Following the recent discovery of new species and a reports of a “lost world,” a primitive pristine paradise on the Indonesian island of Papua, I thought I’d pass along some thoughts of F. W. J. Schelling, the 19th century philosopher and contemporary of G. W. F. Hegel and Friedrich Schleiermacher, who was one of the last great German idealists.
German idealism in general, and Schelling’s philosophy in particular, have exercised great influence down into contemporary theology, having effected, among others, Paul Tillich, Jürgen Moltmann, and Wolfhart Pannenberg.
Early in his career, Schelling delivered a series of lectures, including a lecture “Of Human Freedom” in 1809. This lecture focused largely on the problem of evil and theodicy. World history is for Schelling, the divine self-revelation, in which the polar opposites of good and evil are finally reconciled. He writes of the primal state of the world, having a view of the Fall into sin as necessarily linked with creation:
But just as the undivided power of the primal basis is only recognized in man as the inner basis or center of an individual, so, too, in history, evil at first remains concealed int eh depths, and the age of guilt or sin is preceded by an age of innocence or unconsciousness of sin. The primal basis of nature may have operated alone long before, and, through the divien forces contained within it, it may itself have attempted a creation which, however, since the bond of love was lacking, always relapsed in the end back into chaos (as is perhaps indicated by the series of species which were destroyed before the present creation and did not return) until the word of lvoe went forth and with it enduring creation took its start.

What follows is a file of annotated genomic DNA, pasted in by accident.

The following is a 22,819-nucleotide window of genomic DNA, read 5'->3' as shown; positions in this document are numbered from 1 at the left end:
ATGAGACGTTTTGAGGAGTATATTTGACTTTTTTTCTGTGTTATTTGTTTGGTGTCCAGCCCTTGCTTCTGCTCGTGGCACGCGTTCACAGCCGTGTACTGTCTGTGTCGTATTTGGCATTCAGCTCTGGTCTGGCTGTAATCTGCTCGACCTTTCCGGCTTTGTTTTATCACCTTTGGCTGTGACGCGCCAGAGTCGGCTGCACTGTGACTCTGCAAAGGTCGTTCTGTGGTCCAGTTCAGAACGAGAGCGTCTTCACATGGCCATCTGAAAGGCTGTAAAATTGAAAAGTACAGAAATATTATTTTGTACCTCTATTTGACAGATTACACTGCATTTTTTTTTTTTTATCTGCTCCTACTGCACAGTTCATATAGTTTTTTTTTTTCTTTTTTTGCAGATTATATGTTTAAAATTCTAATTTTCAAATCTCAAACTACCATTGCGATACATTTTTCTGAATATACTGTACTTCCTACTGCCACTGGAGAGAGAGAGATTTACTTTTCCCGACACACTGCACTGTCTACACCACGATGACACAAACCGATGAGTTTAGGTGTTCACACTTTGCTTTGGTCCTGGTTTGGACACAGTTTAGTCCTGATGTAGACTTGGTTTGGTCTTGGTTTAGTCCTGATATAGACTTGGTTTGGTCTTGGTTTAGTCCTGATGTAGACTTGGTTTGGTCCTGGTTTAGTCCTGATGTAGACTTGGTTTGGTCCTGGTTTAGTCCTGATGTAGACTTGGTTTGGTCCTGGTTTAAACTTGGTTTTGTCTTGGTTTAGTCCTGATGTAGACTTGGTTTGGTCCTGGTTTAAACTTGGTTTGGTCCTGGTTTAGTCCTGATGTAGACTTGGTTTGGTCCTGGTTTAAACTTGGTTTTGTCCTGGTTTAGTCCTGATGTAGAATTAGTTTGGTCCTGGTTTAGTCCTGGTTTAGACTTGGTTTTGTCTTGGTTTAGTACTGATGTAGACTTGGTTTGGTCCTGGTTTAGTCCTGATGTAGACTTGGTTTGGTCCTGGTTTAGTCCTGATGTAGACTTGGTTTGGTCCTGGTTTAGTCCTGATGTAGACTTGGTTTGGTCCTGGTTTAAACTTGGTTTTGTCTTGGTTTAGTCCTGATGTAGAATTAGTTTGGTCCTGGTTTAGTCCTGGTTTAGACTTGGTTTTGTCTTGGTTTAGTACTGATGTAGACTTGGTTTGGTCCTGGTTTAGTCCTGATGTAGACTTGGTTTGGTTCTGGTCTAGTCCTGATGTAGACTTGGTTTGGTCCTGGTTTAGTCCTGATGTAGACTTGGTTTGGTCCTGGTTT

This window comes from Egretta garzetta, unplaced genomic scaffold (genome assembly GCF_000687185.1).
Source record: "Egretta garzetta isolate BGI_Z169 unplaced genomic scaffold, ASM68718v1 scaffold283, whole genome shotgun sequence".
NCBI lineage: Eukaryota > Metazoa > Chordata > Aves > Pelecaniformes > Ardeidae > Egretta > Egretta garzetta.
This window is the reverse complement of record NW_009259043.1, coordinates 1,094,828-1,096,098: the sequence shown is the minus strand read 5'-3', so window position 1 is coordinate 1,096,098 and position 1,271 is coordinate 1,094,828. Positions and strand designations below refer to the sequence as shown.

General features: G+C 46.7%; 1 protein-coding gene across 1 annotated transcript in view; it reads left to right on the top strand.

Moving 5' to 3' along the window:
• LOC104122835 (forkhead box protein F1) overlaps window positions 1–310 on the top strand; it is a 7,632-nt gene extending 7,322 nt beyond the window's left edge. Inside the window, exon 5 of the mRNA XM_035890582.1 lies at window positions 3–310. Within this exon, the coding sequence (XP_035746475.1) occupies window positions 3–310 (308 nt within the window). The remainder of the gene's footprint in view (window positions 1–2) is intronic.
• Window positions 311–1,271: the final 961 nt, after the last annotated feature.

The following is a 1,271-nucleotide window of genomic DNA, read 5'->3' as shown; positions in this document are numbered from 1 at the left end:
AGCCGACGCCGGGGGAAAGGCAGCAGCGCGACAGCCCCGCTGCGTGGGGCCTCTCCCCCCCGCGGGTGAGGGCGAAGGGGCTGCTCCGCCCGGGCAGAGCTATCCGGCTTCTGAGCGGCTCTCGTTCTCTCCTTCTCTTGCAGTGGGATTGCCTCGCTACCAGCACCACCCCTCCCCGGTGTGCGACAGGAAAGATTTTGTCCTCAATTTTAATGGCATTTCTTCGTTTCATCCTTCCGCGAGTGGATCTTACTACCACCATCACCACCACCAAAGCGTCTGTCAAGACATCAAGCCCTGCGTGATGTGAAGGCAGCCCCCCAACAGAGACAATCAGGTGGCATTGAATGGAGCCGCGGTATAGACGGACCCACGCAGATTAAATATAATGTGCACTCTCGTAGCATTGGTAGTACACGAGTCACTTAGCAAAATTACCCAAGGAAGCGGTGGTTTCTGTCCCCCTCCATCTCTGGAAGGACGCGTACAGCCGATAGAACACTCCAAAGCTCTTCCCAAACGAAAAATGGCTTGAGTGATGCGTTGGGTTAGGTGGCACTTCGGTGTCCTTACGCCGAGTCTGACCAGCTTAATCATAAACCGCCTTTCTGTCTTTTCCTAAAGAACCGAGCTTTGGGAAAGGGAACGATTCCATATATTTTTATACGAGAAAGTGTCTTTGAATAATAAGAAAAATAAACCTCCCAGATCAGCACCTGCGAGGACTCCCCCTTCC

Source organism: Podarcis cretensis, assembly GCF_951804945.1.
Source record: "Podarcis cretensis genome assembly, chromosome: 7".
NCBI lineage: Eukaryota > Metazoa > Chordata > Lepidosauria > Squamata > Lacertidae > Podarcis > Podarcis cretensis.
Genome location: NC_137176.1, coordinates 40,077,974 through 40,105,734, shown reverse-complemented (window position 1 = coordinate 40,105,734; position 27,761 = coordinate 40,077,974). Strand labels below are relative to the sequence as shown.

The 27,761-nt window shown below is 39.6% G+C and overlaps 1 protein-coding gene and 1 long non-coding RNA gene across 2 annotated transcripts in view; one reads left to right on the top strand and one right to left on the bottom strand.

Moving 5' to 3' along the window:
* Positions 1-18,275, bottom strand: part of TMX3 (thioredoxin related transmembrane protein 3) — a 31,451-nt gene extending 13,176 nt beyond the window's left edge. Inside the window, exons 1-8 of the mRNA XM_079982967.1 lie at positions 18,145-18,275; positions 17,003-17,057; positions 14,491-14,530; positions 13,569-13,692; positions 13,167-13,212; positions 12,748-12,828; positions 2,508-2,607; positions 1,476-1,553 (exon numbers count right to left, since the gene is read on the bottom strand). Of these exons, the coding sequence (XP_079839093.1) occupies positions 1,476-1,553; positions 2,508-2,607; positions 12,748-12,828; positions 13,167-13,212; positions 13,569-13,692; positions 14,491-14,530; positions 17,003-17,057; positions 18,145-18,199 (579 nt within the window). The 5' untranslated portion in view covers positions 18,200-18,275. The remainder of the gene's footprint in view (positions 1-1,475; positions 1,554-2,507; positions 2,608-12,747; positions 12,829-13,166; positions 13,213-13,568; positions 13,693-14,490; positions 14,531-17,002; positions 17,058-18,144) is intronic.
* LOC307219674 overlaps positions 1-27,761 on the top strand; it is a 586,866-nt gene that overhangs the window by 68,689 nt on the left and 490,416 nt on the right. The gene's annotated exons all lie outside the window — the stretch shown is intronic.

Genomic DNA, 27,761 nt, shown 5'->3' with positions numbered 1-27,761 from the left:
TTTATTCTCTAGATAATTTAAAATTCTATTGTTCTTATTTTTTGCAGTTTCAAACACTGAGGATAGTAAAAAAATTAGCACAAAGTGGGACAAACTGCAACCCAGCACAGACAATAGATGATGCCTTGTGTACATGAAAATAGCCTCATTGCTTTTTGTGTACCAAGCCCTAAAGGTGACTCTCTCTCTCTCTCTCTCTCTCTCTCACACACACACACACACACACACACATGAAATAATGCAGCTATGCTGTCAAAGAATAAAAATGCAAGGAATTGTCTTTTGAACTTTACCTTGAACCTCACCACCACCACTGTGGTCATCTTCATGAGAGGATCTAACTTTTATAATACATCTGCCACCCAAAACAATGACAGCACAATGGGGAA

Schelling does not have separate doctrines of creation apart from sin, or a fall from a real primal state of innocence into a state of sin. The innocence merely consists in the “unconsciousness of sin.” And so too, things like the fossil record of extinct species are seen as abortive attempts of the material world to bring forth “enduring life,” which can only truly be accomplished when the spirit of love infuses itself into the world.
Schelling also deals at the length with the implications of such a doctrine of sin for our conception of God. Biblical Christian theologians can acknowledge the reality of animal and plant death before the Fall because human sin was not the first instance of creaturely rebellion. Indeed, Satan, a “murderer from the beginning” and ” the father of lies” (John 8:44), bears that distinction.
Time and again, however, Schelling refuses to acknowledge or find relevancy in this reality. He writes, for example, “The first cause of all can never be evil in itself, as there is no duality of hte principles in it. But neither can we presuppose a created spirit, itself fallen, which solicited man to fall: for the very question, at this point, is how evil arose in a created being.”